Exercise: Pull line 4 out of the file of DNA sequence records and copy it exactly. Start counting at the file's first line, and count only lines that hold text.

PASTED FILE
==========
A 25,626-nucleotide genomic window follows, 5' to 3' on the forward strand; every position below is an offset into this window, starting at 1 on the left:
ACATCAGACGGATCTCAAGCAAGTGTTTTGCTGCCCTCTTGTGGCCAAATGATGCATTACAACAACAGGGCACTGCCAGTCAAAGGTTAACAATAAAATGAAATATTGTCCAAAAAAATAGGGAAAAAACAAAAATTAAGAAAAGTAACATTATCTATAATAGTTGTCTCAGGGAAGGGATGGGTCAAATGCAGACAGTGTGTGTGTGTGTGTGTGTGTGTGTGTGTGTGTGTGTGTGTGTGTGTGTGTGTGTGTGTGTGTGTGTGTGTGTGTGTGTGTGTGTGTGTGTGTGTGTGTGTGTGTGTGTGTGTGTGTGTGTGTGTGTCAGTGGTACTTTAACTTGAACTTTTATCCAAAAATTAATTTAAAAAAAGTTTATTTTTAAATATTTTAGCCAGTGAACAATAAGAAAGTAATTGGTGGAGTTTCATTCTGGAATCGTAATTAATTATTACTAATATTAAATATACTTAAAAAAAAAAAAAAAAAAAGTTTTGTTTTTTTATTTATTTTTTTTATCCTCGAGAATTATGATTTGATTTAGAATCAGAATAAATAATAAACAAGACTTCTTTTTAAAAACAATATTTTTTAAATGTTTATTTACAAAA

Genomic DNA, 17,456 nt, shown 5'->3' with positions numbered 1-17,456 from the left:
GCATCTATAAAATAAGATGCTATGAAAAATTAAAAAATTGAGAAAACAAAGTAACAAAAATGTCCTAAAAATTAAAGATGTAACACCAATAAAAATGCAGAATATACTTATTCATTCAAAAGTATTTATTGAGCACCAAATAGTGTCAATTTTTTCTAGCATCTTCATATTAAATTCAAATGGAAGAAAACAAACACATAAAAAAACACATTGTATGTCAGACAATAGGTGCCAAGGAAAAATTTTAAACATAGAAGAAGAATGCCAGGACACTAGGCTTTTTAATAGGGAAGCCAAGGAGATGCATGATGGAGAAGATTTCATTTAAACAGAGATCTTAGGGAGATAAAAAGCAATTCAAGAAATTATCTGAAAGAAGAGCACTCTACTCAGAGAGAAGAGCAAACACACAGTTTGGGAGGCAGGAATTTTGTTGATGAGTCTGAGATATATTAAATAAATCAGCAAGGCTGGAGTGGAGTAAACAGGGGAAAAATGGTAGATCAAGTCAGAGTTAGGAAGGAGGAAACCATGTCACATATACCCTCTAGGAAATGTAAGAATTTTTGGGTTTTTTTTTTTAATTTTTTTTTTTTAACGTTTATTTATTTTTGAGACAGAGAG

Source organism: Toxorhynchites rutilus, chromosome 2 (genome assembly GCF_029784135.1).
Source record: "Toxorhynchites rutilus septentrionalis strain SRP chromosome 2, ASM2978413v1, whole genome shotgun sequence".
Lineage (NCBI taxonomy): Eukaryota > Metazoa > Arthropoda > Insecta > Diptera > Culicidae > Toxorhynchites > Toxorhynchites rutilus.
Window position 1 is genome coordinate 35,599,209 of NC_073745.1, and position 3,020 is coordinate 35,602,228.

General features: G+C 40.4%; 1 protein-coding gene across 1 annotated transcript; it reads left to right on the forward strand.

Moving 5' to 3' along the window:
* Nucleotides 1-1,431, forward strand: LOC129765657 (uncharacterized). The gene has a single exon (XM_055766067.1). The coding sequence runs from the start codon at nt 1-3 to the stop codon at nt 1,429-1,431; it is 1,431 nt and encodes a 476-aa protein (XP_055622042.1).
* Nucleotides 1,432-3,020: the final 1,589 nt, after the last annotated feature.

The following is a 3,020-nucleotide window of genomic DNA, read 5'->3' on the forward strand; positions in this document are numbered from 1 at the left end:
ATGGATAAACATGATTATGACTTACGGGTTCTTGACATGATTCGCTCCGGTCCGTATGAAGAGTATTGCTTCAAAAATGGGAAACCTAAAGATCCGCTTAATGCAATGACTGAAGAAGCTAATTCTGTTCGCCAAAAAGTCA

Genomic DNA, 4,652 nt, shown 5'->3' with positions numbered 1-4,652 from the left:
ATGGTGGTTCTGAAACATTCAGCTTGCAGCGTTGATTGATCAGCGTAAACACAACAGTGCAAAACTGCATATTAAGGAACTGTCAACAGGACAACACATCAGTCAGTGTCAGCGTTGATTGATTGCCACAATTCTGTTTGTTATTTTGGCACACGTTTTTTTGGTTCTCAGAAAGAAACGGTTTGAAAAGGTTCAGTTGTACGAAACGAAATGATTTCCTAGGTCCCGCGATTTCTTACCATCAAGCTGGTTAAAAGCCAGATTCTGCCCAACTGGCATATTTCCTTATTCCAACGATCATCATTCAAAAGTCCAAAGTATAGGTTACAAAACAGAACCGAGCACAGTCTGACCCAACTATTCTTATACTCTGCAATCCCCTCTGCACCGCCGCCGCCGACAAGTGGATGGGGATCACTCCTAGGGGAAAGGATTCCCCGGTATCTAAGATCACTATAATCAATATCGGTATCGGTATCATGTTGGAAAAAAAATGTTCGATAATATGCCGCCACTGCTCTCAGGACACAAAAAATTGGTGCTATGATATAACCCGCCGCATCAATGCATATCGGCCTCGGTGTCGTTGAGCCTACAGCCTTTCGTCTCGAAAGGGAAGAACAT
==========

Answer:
GCATCTATAAAATAAGATGCTATGAAAAATTAAAAAATTGAGAAAACAAAGTAACAAAAATGTCCTAAAAATTAAAGATGTAACACCAATAAAAATGCAGAATATACTTATTCATTCAAAAGTATTTATTGAGCACCAAATAGTGTCAATTTTTTCTAGCATCTTCATATTAAATTCAAATGGAAGAAAACAAACACATAAAAAAACACATTGTATGTCAGACAATAGGTGCCAAGGAAAAATTTTAAACATAGAAGAAGAATGCCAGGACACTAGGCTTTTTAATAGGGAAGCCAAGGAGATGCATGATGGAGAAGATTTCATTTAAACAGAGATCTTAGGGAGATAAAAAGCAATTCAAGAAATTATCTGAAAGAAGAGCACTCTACTCAGAGAGAAGAGCAAACACACAGTTTGGGAGGCAGGAATTTTGTTGATGAGTCTGAGATATATTAAATAAATCAGCAAGGCTGGAGTGGAGTAAACAGGGGAAAAATGGTAGATCAAGTCAGAGTTAGGAAGGAGGAAACCATGTCACATATACCCTCTAGGAAATGTAAGAATTTTTGGGTTTTTTTTTTTAATTTTTTTTTTTTAACGTTTATTTATTTTTGAGACAGAGAG